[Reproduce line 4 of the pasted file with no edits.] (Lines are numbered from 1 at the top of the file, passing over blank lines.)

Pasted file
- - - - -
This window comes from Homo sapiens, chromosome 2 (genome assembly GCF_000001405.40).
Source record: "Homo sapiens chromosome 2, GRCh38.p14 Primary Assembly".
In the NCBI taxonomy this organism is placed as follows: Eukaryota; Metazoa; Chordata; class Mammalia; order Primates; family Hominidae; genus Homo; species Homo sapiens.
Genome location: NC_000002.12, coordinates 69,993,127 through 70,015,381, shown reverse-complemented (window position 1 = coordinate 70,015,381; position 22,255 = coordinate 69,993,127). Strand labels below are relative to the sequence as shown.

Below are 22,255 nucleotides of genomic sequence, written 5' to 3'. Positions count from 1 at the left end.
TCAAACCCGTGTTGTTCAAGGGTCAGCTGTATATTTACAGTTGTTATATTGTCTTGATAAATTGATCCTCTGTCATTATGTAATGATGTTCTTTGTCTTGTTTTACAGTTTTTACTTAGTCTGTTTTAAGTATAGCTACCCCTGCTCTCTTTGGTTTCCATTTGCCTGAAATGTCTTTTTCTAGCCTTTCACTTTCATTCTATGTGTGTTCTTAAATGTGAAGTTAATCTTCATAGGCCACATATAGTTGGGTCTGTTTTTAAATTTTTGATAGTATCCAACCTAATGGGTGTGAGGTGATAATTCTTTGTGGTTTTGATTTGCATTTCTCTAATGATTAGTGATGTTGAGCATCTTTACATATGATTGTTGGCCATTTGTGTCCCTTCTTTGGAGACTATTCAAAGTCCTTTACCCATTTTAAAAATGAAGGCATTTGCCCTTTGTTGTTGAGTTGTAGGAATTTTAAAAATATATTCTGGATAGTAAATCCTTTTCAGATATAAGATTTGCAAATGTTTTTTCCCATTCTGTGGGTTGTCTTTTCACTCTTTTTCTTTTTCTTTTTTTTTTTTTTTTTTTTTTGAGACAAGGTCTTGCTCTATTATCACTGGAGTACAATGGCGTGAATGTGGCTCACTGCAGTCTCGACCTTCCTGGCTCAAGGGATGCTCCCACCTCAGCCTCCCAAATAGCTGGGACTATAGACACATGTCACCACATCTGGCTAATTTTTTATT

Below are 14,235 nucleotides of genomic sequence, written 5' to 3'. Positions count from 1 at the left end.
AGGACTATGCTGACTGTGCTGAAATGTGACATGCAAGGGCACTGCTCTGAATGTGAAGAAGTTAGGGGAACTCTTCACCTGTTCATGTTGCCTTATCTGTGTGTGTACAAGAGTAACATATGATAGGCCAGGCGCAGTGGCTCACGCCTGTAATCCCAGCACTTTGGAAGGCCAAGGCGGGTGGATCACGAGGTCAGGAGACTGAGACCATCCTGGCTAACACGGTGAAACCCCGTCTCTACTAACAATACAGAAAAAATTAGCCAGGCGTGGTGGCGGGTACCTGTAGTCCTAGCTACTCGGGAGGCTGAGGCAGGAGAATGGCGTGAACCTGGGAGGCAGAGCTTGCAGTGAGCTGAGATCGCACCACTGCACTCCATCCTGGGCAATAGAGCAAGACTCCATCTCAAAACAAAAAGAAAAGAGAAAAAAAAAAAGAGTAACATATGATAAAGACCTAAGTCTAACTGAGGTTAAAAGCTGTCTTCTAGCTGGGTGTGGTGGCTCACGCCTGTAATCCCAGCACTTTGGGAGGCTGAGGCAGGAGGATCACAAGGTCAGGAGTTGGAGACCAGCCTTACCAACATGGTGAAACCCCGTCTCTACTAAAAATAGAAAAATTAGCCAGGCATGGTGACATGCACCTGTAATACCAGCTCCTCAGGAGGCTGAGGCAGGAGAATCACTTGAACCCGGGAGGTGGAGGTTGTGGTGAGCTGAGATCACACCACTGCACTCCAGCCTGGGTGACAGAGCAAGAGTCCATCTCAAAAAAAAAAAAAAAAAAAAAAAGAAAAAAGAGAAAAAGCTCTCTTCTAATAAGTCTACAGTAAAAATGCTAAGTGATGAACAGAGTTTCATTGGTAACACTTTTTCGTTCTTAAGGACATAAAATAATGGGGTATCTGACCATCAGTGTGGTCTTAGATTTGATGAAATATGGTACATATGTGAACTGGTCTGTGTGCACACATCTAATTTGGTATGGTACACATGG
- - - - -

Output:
Genome location: NC_000002.12, coordinates 69,993,127 through 70,015,381, shown reverse-complemented (window position 1 = coordinate 70,015,381; position 22,255 = coordinate 69,993,127). Strand labels below are relative to the sequence as shown.